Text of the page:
Spanking, or corporal punishment as it is also called, can be a somewhat controversial topic in this field. I had a meeting with a parent this week who is very upset that an older family member is very-pro spanking. The parent wanted me to talk to the family member and make her "less spanking" and "more ABA".
As a professional in this field it isn't unusual for clients to ask for your opinion or recommendations on services, therapies, methods, schools, etc. The best practice is to provide the family with solid evidence based knowledge. It is not advised to recommend something to a client you really dont know much about. So if a parent asks you "Should I spank or not?", what should you say??
What I typically do is explain to the client that research does support that spanking can have many negative effects that can be long term. I then advise the parent do their own research and reading, and make a decision as a parent what they want to do. What often happens, is a grandparent who views ABA as being "too soft" on the child will make a statement to me about how all the child's behaviors would just go away with one good spank/swat/pinch, etc. Its not uncommon for family members who are older, or who do not know much about special needs, to make such comments. If this happens to you take the opportunity to educate the family member. Don't become defensive or upset, as that will just close down communication. Remember: successful ABA intervention requires a team. The more members of the family you can get on your side the better.
Below is an example of how I would respond to a client or relative of a client who asks me "Whats so bad about spanking?!":
"I do understand your opinion about spanking, as many people were spanked as children, and view it as a discipline tool. There is quite a bit of research on the topic of spanking and corporal punishment, and I can recommend some books too if you are interested. I can tell you that in general, reinforcement will always be more effective than punishment. I think it is up to the parents to decide if they want to have a spanking or no-spanking household. However, I do have a few questions for you--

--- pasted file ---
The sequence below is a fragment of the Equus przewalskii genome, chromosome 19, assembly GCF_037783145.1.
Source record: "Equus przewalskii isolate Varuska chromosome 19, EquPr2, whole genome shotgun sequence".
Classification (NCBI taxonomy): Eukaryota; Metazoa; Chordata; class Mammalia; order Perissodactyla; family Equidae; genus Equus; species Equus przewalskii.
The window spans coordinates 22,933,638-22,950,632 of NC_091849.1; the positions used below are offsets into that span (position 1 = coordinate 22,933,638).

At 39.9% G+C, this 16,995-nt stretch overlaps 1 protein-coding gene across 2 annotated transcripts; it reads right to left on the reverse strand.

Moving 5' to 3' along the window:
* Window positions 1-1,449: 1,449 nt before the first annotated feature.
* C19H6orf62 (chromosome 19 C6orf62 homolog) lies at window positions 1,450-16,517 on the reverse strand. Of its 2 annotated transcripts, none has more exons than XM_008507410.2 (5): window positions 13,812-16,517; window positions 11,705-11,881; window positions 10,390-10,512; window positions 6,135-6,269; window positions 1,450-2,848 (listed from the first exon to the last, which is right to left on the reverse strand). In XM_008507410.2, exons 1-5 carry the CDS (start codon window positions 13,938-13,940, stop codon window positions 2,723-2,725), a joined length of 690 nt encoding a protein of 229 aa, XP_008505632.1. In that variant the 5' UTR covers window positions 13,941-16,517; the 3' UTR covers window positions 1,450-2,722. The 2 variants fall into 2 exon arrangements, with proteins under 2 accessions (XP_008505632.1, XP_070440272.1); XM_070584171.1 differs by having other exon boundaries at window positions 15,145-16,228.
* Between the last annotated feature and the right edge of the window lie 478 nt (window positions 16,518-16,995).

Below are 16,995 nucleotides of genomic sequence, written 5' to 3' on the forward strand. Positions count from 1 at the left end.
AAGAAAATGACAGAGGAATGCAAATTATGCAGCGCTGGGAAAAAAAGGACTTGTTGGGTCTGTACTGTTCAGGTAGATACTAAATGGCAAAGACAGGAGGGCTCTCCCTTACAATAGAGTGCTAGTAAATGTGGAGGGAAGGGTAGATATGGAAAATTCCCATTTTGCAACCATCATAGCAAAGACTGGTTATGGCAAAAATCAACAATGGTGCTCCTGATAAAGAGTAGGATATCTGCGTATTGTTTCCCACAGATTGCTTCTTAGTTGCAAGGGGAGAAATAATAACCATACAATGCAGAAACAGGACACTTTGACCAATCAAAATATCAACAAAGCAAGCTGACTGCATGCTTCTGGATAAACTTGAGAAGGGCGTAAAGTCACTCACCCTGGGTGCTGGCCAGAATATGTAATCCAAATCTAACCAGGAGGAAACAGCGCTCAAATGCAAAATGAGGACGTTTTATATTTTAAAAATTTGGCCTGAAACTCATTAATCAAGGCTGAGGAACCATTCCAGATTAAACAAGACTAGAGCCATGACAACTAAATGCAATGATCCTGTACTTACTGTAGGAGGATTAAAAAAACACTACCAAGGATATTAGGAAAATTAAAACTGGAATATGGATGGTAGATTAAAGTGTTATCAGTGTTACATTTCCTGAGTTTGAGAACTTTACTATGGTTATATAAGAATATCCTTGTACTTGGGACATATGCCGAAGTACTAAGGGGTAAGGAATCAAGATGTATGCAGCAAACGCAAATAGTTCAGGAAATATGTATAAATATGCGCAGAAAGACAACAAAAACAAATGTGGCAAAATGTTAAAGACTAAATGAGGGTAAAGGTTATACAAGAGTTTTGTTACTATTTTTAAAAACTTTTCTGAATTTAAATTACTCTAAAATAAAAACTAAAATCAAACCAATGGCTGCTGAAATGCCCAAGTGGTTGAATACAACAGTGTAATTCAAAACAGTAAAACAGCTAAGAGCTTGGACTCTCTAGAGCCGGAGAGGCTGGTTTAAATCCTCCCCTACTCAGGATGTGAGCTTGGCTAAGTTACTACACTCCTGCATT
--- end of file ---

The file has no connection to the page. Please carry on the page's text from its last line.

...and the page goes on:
How effective is the spanking? Is the behavior decreasing as a result? As with any behavior intervention, if the target behavior does not decrease then the intervention isnt working. Are you having to spank your child daily, or every few days? If so, then that is not an effective intervention. Also, what are you doing to teach the child what to do instead? Spanking doesnt teach anything, its a reactionary measure. Lastly, are you concerned about inadvertently teaching your child that hitting is okay? I have worked with children who get spanked, and will hit/swat at peers when angry or upset. I would suggest you think about all of these possible concerns, and if you need help creating a new behavioral intervention to try instead of spanking I would be glad to be of assistance."
Just remember that as a professional you want to give informed, evidence based recommendations. If you have limited knowledge of a topic, tell a client that before answering their question. If a topic is very sensitive or controversial to you, you must remove your own personal biases before giving advice to a client. Also, I am careful to preface advice with "In my opinion" unless I am directly referencing research. Especially a topic like spanking, which can be a cultural issue. Avoid judgmental statements and instead start a dialogue with the client where the two of you solve the problem together. The family asked you for your professional opinion, not for you to judge their parenting.
*Quick Note: I have had clients who were pro-spanking until they realized spanking had no effect on their child, or that their child enjoyed spanking. Some children with Autism may have sensory processing deficits, in which case painful stimuli can feel good. I have seen children get popped on their hand by a parent, and then hold out the other hand to request a second pop. When that happens, parents are usually shocked and don't know quite what to do. Clearly spanking will not be effective if your child enjoys the sensation.
Straus MA, Sugarman DB, Giles-Sims J: Spanking by parents and subsequent antisocial behavior of children. Archives of Pediatrics and Adolescent Medicine 1997, 151:761-767.
Gershoff ET: Report on physical punishment in the United States: What research tells us about its effects on children. Columbus, OH: Center for Effective Discipline; 2008.
Straus MA: Beating the devil out of them: Corporal punishment in American families and its effects on children. 2nd edition. New Brunswick, NJ: Transaction; 2001.
Baumrind D, Larzelere RE, Cowan PA: Ordinary physical punishment: Is it harmful? Comment on Gershoff (2002). Psychological Bulletin 2002, 128:580-589.